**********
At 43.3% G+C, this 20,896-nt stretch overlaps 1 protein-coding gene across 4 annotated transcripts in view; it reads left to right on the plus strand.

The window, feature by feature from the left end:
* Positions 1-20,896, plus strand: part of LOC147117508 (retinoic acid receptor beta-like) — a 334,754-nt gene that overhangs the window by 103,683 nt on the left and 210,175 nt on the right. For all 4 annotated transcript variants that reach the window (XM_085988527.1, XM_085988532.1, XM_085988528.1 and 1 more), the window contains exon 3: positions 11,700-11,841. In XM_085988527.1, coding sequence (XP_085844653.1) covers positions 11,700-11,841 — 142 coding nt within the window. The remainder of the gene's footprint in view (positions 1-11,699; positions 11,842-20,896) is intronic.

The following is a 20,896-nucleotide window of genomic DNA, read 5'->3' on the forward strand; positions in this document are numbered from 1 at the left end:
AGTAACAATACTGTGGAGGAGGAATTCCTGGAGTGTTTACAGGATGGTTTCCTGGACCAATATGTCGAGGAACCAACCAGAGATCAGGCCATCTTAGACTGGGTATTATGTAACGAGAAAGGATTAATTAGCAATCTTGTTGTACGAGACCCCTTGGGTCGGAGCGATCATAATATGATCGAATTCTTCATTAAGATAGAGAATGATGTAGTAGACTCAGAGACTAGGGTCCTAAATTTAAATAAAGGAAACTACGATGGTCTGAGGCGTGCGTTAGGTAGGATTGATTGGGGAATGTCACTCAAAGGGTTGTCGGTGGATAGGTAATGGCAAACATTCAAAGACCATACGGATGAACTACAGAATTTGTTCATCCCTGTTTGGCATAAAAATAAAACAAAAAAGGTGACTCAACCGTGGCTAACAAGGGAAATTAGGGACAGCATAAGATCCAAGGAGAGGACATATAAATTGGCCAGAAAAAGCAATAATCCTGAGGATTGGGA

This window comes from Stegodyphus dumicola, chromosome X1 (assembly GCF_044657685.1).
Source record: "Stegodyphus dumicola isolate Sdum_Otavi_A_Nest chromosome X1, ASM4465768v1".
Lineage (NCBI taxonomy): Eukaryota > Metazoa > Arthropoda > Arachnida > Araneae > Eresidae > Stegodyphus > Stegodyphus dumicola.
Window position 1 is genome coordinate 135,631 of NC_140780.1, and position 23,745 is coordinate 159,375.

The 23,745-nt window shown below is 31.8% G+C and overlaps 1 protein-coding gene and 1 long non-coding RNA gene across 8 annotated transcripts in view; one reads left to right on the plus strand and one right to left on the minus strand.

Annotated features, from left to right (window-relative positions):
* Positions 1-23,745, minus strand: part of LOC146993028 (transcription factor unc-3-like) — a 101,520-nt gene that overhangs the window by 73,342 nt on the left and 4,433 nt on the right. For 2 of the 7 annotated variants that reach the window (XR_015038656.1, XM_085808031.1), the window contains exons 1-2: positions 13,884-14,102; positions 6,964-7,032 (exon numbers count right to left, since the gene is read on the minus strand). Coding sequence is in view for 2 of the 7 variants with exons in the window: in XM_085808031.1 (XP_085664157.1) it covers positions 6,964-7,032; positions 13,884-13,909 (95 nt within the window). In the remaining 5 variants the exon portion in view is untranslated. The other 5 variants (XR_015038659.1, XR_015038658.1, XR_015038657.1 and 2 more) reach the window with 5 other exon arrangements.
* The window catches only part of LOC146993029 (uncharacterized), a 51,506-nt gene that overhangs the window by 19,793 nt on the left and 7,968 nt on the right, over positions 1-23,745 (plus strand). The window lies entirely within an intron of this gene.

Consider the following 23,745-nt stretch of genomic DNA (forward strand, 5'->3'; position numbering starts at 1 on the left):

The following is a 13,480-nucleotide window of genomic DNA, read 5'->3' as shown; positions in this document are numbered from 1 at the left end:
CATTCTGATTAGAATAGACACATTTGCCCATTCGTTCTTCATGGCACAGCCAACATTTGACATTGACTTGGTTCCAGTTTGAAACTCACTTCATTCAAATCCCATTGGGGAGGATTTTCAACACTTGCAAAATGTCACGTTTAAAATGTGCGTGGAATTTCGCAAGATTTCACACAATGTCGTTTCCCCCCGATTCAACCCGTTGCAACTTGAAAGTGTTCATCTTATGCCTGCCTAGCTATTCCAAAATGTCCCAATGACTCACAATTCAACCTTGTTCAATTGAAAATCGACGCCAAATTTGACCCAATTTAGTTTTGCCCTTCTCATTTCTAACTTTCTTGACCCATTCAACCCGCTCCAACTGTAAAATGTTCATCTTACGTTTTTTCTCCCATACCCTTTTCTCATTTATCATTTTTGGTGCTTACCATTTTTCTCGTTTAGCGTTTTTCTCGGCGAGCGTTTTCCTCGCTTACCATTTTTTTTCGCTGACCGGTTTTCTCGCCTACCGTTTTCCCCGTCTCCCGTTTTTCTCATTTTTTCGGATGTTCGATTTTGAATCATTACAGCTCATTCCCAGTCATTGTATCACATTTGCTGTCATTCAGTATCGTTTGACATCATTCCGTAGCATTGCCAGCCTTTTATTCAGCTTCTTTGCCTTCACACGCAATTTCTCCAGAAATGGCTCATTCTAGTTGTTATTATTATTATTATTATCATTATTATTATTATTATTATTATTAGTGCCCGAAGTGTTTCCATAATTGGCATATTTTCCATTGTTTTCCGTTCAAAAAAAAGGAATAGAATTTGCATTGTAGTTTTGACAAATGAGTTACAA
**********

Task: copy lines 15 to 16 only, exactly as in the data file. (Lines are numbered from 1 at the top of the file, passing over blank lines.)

The following is a 13,480-nucleotide window of genomic DNA, read 5'->3' as shown; positions in this document are numbered from 1 at the left end:
CATTCTGATTAGAATAGACACATTTGCCCATTCGTTCTTCATGGCACAGCCAACATTTGACATTGACTTGGTTCCAGTTTGAAACTCACTTCATTCAAATCCCATTGGGGAGGATTTTCAACACTTGCAAAATGTCACGTTTAAAATGTGCGTGGAATTTCGCAAGATTTCACACAATGTCGTTTCCCCCCGATTCAACCCGTTGCAACTTGAAAGTGTTCATCTTATGCCTGCCTAGCTATTCCAAAATGTCCCAATGACTCACAATTCAACCTTGTTCAATTGAAAATCGACGCCAAATTTGACCCAATTTAGTTTTGCCCTTCTCATTTCTAACTTTCTTGACCCATTCAACCCGCTCCAACTGTAAAATGTTCATCTTACGTTTTTTCTCCCATACCCTTTTCTCATTTATCATTTTTGGTGCTTACCATTTTTCTCGTTTAGCGTTTTTCTCGGCGAGCGTTTTCCTCGCTTACCATTTTTTTTCGCTGACCGGTTTTCTCGCCTACCGTTTTCCCCGTCTCCCGTTTTTCTCATTTTTTCGGATGTTCGATTTTGAATCATTACAGCTCATTCCCAGTCATTGTATCACATTTGCTGTCATTCAGTATCGTTTGACATCATTCCGTAGCATTGCCAGCCTTTTATTCAGCTTCTTTGCCTTCACACGCAATTTCTCCAGAAATGGCTCATTCTAGTTGTTATTATTATTATTATTATCATTATTATTATTATTATTATTATTAGTGCCCGAAGTGTTTCCATAATTGGCATATTTTCCATTGTTTTCCGTTCAAAAAAAAGGAATAGAATTTGCATTGTAGTTTTGACAAATGAGTTACAA